Shaping Ag Data by Showing Up When Cool Things Happen

The 2022 Census of Agriculture was released on February 13, 2024.  This image is the top of the first table, Table 1, in the 750-page data document on summary data in the United States for the production year, 2022.  In the first 3 lines, history is made.  The current tally of U.S. farms is 1,900,487 farms, which is the lowest number in 150 years (since 1870).  Land in Farms is lower than it has been more recently.  And for the 1.9 million farms the average farm size is 463 acres per farm.  This is the largest farm size in 20 years, but about where farm size has been for 50 years.

Twenty years ago, I was a happy farm data nerd, who had the privilege of representing the farm producers on behalf of the American Farm Bureau Federation on the federal agricultural statistics advisory committee.  That year in 2004, I had the double bonus of having been elected Chair of the committee.  I had spent 10 years on the advisory committee and behind the scenes I had quietly battled and carried farmer interests forward with the leaders of USDA, National Agriculture Statistic Service (NASS).  My term was up, so I was soaking up the time spent working through two Census cycles.  We leaned on each other a lot (industry and the federal data professionals).  It was a bit surreal, because few in my own organization realized the scope of the good that was being done.

At the 2004 Committee Meeting it was not clear at the onset that we would change the future of agriculture.  As the 1997 Census of Agriculture was being released (1999), the administration of this Census was transferred from the Census Bureau in the Commerce Department, to USDA.  The 2002 Census of Agriculture, released in 2004, was the first Census of Agriculture conducted completely by USDA.  The National Ag Statistics Service are the data collectors for USDA and other federal agencies.  They know how to get the most representative data.  At the 2004 Agricultural Statistics Advisory Committee endorsed NASS using all their data sets to make sure the Census data was the closest reflection of reality in U.S. farm production.   At the Census Bureau, they did not have access to the same farm data toolbox.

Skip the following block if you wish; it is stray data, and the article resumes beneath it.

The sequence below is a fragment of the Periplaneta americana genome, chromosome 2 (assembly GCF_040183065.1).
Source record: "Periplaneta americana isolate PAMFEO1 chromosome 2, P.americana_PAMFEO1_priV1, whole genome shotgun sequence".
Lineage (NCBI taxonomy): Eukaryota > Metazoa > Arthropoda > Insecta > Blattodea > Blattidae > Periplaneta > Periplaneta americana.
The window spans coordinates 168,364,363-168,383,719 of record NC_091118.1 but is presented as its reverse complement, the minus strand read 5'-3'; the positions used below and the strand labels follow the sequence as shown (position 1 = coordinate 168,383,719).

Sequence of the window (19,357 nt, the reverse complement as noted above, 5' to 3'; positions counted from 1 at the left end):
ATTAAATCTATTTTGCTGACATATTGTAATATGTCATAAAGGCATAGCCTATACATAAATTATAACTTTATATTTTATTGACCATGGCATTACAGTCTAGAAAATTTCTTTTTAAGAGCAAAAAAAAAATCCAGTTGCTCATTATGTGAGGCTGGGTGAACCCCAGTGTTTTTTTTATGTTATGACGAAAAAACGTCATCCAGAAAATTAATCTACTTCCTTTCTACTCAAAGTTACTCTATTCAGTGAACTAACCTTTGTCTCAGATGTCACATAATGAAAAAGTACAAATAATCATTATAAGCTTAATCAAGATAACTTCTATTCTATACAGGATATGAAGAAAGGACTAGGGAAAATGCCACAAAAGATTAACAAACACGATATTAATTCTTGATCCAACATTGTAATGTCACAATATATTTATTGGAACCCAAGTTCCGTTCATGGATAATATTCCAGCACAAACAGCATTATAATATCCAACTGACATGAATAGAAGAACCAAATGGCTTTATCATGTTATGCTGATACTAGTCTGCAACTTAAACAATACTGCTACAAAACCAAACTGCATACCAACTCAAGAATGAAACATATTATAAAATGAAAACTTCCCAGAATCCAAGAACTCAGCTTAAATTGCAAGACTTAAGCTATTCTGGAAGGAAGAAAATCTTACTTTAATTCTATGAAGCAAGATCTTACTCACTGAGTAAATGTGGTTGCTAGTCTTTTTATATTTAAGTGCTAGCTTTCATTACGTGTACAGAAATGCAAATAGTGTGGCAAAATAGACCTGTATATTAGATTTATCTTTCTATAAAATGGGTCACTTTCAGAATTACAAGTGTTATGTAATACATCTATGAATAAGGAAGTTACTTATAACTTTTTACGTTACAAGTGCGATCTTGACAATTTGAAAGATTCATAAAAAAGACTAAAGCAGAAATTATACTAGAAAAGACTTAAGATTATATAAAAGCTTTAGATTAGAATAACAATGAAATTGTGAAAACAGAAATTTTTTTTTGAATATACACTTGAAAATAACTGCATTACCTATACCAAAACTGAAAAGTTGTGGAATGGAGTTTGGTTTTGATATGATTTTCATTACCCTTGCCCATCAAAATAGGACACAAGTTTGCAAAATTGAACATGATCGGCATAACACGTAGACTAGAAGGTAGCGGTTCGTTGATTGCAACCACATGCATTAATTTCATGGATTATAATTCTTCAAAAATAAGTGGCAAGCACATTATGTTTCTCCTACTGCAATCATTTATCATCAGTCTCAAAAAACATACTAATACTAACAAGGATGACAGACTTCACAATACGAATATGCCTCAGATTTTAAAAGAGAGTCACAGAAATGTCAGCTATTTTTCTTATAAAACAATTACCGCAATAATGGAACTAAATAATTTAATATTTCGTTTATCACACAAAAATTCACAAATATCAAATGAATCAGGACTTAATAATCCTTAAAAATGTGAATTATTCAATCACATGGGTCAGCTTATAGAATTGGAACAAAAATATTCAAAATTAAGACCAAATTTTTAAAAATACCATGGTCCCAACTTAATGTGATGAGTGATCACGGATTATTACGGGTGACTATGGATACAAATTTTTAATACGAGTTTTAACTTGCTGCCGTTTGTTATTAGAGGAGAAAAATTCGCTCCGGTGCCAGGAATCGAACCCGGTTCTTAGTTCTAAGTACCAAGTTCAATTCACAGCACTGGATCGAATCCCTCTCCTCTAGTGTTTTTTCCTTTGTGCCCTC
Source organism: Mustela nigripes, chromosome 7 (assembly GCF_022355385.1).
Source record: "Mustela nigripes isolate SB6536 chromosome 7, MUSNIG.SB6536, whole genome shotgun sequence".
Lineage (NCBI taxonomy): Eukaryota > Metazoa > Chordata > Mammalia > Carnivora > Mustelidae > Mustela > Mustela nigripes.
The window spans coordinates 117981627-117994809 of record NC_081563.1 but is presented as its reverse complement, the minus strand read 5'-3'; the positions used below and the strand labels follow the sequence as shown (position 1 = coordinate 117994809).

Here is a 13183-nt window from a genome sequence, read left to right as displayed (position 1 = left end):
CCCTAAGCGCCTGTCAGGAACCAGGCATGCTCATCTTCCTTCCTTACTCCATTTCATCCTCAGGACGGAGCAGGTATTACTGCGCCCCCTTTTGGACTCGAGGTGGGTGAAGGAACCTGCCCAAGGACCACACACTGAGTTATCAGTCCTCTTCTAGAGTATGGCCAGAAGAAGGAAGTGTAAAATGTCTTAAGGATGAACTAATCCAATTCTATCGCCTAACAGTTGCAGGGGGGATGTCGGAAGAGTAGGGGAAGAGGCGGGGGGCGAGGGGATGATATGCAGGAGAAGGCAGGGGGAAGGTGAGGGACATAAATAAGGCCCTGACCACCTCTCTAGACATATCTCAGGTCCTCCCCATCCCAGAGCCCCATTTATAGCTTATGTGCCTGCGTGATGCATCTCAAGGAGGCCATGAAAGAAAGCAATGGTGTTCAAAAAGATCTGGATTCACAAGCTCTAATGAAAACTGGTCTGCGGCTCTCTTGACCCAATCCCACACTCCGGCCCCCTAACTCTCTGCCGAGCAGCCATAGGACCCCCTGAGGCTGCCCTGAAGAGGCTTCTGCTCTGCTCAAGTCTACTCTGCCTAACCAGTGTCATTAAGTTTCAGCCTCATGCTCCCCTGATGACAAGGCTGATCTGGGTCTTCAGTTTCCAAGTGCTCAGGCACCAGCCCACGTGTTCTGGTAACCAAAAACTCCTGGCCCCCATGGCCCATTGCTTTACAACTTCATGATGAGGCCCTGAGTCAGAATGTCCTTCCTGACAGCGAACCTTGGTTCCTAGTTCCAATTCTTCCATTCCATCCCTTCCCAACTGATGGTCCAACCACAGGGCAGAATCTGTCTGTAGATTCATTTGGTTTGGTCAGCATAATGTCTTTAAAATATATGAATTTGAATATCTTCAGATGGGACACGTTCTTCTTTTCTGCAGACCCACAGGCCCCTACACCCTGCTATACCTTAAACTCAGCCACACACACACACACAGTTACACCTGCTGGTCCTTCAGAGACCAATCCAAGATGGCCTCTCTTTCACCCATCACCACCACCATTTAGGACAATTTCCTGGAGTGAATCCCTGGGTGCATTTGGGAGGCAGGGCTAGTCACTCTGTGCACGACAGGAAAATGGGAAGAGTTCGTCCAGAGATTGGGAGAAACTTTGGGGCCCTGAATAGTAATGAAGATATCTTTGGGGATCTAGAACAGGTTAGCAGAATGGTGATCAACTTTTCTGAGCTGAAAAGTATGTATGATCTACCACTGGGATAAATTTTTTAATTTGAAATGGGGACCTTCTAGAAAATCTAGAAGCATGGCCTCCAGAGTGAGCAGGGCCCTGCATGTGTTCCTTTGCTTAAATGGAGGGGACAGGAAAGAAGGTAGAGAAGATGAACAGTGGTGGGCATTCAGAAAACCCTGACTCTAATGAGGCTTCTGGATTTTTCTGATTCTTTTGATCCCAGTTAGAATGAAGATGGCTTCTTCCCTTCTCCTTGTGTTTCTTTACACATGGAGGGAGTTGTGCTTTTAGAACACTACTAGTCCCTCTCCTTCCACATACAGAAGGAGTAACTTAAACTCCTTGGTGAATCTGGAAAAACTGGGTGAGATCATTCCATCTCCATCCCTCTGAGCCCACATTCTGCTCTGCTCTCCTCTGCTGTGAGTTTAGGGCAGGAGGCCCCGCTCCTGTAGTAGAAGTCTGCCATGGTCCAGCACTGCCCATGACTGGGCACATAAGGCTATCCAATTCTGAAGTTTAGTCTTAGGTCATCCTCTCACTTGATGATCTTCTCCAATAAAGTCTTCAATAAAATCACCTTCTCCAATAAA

The USDA, 2002 Census of Agriculture used the annually collected farm data to strengthen the data published in the Census of Agriculture, mostly to fill in gaps in the collection of data purely from the Census process.  The 1997 Census data is published in both the original Commerce Department methodology and also the newer USDA data methodology.

I was unprepared for opposing sides on this issue.  I was too young to read the signs of controversy before the meeting started.  There were former NASS employees, good people with whom we had been together in the trenches, that were not happy with this decision.  The Committee supported the change in methodology.  Providing the best snapshot of production agriculture meant using all available data to tell the story with the highest degree of integrity.

The 2022 Census had a response rate of 61 percent.  While that is more than half, it has historically been much higher.  The Census methodology is published with every census and is highly transparent.  I believe the quality of the 2022 is the highest possible.  NASS employees take great pride in delivery the best reflection of farm data while protecting the data providers (farmers and farm families).

It was a privilege to be part of something providing support for the best data collectors in the federal government.  The professionals at USDA, NASS are the best.  Great job everyone.  I am glad to have been part of making farm data the best.